FreeBSD is a Operating System. Linux is just a Kernel. a "Linux Distribution" is the Linux kernel + GNU Userland + a bunch of Distro-specific other stuff (like package managers and more).
FreeBSD isn't the original BSD, that was 386BSD. FreeBSD's the most popular of the BSDs, but I'm not sure I'd call it the "standard" either. FreeBSD does have a kernel that can be separated from the rest of the OS, as in the case of Debian/kFreeBSD, which pairs the FreeBSD Kernel with a GNU Userland and Debian customizations. FreeBSD's Userland can also be used with a Mach kernel, as is the case with Darwin (the core OS of OSX) - with other Darwin specirfic customizations as well.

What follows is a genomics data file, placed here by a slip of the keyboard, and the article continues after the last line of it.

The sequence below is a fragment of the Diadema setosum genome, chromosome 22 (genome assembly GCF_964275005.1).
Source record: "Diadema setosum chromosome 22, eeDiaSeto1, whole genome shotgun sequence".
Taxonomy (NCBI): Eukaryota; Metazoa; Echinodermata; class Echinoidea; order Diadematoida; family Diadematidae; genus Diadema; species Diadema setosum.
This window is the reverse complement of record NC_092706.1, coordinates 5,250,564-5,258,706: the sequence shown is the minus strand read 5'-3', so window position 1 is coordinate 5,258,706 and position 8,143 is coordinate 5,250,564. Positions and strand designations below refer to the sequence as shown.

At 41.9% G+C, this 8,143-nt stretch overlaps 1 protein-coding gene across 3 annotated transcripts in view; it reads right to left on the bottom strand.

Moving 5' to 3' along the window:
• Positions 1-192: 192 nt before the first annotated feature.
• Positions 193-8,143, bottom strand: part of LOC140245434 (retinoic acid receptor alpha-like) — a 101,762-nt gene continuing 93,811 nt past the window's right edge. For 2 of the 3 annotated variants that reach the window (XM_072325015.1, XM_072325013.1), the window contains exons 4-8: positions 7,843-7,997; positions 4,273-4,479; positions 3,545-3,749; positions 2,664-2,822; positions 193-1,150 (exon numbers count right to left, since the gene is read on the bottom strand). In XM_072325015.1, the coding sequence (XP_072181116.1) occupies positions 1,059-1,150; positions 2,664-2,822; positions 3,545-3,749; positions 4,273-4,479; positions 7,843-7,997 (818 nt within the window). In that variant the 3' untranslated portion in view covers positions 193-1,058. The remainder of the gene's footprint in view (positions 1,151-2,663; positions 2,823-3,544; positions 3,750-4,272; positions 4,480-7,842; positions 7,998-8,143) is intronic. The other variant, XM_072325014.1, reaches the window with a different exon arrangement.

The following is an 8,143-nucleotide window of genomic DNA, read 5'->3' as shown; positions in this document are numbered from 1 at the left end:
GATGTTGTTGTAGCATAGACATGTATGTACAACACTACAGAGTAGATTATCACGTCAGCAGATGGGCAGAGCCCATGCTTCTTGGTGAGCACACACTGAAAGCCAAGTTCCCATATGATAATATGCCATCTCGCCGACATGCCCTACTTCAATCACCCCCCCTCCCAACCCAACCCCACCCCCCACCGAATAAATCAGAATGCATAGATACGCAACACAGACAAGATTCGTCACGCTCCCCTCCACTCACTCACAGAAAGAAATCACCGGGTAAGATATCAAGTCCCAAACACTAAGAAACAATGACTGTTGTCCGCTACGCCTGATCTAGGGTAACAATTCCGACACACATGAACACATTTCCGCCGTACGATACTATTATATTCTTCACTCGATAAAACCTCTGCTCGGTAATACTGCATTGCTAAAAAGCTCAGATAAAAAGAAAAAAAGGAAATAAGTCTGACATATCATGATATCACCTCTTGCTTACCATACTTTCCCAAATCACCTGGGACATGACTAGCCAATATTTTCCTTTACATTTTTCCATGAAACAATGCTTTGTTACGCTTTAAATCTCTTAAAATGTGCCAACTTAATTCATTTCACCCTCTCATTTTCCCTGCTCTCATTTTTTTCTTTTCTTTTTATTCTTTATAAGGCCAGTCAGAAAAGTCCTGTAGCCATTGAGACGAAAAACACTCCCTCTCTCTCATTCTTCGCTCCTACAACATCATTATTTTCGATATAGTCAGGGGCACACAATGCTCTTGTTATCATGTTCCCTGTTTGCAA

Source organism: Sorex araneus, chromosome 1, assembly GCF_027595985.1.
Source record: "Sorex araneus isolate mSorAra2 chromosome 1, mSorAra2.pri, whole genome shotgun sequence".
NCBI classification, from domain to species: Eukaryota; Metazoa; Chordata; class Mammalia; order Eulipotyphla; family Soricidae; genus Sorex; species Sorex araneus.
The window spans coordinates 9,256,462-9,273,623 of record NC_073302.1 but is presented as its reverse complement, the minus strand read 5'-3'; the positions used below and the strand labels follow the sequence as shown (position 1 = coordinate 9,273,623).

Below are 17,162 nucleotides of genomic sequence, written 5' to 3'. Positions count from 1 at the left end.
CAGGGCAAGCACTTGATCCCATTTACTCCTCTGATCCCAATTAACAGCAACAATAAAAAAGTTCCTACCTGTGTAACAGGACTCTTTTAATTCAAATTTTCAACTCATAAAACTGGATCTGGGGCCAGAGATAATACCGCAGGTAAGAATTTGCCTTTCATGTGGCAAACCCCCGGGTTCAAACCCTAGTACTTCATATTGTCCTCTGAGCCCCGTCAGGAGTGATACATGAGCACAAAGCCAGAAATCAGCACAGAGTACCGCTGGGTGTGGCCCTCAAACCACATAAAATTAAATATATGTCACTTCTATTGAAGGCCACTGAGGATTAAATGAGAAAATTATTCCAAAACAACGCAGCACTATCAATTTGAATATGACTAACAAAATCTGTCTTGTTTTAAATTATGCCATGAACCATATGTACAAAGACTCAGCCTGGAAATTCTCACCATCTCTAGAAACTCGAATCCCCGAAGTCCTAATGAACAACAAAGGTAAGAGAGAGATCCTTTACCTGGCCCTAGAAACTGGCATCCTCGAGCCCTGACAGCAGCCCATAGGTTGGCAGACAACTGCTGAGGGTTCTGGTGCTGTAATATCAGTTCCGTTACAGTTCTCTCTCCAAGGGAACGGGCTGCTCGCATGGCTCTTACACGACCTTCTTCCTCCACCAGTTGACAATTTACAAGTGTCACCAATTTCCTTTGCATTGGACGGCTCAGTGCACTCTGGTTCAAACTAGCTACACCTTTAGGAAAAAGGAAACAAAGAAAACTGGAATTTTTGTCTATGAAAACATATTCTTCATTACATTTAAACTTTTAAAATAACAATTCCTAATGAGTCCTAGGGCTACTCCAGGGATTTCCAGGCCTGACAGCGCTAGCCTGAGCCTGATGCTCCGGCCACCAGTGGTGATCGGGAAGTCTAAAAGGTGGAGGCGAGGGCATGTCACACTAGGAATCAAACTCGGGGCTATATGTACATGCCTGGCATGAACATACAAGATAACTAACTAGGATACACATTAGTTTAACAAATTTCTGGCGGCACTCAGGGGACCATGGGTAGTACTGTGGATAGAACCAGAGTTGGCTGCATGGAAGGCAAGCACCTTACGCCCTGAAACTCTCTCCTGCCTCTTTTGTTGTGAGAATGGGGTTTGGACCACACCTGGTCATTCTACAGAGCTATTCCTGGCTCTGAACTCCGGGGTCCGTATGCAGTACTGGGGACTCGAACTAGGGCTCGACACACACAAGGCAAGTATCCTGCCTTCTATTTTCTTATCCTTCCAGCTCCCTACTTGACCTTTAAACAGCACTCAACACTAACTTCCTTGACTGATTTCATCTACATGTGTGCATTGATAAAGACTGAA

Most Linux distro have a no-GUI option, commonly called Text Mode or Headless.
A kernel with nothing else would be extremely useless. Kernels are essentially resource managers, they don't really provide much/any functionality that the end user would want. That stuff is provided by the Userland and additional software.